With their social conditioning and their own internalisation, women often feel guilty for expressing their need for personal space or demanding privacy. So much so that they themselves feel uncomfortable doing something on their own and not sharing it with family members. Even bolting the door of rooms is considered inappropriate in some families and no part of a woman’s life is hidden. 

Ironically, a women’s actions and behaviours are always analysed in the context of their ‘safety,’ ‘protection’ and also morality in general. Their conduct is also perceived to directly affect a family’s honour and reputation. So, they are often safeguarded, meaning their movements and actions are restricted, monitored and remarked upon. Besides, setting boundaries or telling ‘no’ is usually comprehended negatively.  

It’s also largely to do with the notion that women do not have a life of their own. Their worth is defined by their dedication and to their household responsibilities and taking care of their family members. There is always a need for family members to see their women around in the house, to find the women constantly present and available for others – fulfilling a demand, completing a task or taking care – no matter how obscurely. So, their absence, when they are taking a short or long break, a breather or enjoying or controlling their own time, is usually not received positively or encouraged. 

I have often wondered about creative women. Writers, dancers, singers, painters and women pursue other creative pursuits in their challenging domestic spaces without a formal and separate workspace.  I understand they may be conflicted too, stunting and postponing their bursts of inspiration to flow at a later time when all is well and calm in the house.  And then express their creativity without any hindrance or questioning from others. I know of women authors who despite being wearied by the day’s banality and drudgery, continue writing deep into the night. Of painters who continue to paint with babies on their laps. Dancers practising in quiet hidden corners of the terraces. This may not be ideal, but I deeply admire these women for creating their own rooms despite not having one.  And we women, each one of us, should seek or fight for a room of our own.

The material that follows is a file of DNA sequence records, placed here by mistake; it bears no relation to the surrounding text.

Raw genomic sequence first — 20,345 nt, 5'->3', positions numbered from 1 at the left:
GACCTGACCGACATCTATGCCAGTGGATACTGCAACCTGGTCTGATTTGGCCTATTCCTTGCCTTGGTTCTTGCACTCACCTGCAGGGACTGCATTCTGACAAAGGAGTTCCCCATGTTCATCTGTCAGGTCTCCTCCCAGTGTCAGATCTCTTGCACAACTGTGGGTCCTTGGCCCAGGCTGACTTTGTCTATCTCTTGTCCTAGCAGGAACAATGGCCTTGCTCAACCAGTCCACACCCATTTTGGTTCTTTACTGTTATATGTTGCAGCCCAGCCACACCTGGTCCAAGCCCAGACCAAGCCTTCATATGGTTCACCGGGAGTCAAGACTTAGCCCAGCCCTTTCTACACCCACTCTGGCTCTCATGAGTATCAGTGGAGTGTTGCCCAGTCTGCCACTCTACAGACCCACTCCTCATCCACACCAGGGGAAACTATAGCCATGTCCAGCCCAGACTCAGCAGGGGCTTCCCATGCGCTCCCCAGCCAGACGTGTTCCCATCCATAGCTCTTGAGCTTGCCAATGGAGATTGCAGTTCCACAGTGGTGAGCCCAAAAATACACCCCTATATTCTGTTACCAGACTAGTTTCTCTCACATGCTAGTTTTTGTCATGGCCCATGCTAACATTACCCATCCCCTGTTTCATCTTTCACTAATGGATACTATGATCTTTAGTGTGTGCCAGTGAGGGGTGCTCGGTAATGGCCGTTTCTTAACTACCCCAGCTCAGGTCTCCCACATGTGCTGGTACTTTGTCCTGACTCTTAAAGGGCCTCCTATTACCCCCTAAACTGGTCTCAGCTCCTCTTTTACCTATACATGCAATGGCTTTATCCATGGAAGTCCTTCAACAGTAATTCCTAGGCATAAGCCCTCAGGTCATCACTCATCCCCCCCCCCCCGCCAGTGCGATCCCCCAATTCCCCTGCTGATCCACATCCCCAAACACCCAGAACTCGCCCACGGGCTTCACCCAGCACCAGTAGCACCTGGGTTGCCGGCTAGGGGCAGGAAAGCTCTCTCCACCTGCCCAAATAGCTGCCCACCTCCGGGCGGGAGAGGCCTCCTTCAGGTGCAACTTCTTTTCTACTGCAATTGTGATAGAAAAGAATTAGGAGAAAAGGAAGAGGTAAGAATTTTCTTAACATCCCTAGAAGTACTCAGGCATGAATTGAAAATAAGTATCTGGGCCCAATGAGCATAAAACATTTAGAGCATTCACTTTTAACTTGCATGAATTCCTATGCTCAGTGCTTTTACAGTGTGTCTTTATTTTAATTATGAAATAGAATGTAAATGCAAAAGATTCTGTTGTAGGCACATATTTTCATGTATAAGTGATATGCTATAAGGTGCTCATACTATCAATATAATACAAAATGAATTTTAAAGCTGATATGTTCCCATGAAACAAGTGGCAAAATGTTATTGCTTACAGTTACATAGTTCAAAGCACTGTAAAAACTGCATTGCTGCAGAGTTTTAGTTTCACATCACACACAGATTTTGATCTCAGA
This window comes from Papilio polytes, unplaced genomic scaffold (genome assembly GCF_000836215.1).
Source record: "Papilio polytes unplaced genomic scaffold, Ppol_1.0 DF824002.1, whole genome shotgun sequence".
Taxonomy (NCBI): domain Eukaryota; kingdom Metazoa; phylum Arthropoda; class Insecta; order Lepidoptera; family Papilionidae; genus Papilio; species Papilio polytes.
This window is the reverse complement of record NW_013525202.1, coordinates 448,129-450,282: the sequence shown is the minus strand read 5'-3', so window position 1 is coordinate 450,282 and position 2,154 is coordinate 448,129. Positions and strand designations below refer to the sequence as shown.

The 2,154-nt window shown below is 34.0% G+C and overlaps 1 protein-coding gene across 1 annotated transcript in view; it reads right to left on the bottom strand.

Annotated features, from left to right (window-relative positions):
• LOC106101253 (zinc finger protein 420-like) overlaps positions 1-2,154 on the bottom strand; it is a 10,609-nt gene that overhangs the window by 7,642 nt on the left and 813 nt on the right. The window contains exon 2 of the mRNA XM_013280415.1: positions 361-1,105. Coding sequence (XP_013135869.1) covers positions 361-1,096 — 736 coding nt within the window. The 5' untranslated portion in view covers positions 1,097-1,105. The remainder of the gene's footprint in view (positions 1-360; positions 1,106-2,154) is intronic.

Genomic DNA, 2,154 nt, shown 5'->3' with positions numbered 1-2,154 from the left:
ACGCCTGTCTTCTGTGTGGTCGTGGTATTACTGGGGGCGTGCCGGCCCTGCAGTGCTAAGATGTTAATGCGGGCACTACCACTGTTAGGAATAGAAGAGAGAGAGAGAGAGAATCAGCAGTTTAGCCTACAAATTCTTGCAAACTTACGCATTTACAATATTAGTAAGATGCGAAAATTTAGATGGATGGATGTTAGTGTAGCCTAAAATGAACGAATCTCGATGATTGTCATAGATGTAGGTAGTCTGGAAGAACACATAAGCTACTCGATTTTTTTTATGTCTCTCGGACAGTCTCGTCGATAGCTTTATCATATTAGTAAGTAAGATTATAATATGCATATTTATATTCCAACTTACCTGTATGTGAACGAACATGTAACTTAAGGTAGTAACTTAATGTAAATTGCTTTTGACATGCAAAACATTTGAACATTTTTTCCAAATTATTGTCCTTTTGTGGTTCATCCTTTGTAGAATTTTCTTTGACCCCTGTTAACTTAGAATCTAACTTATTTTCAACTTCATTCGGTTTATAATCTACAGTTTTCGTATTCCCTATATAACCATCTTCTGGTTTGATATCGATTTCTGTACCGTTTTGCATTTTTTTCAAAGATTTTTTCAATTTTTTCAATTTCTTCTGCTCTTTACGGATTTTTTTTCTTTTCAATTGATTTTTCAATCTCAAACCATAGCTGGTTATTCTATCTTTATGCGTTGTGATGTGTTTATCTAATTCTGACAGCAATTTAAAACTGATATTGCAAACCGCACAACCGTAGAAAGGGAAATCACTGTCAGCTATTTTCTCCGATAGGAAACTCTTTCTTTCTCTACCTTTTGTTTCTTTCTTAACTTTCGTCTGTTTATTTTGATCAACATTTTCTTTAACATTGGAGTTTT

Elisa Patnaik

Media professional.

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  • A very in-depth analysis of the situation...
    Its something which women themselves are unable to acknowledge due to their social conditioning Very well written ❤️❤️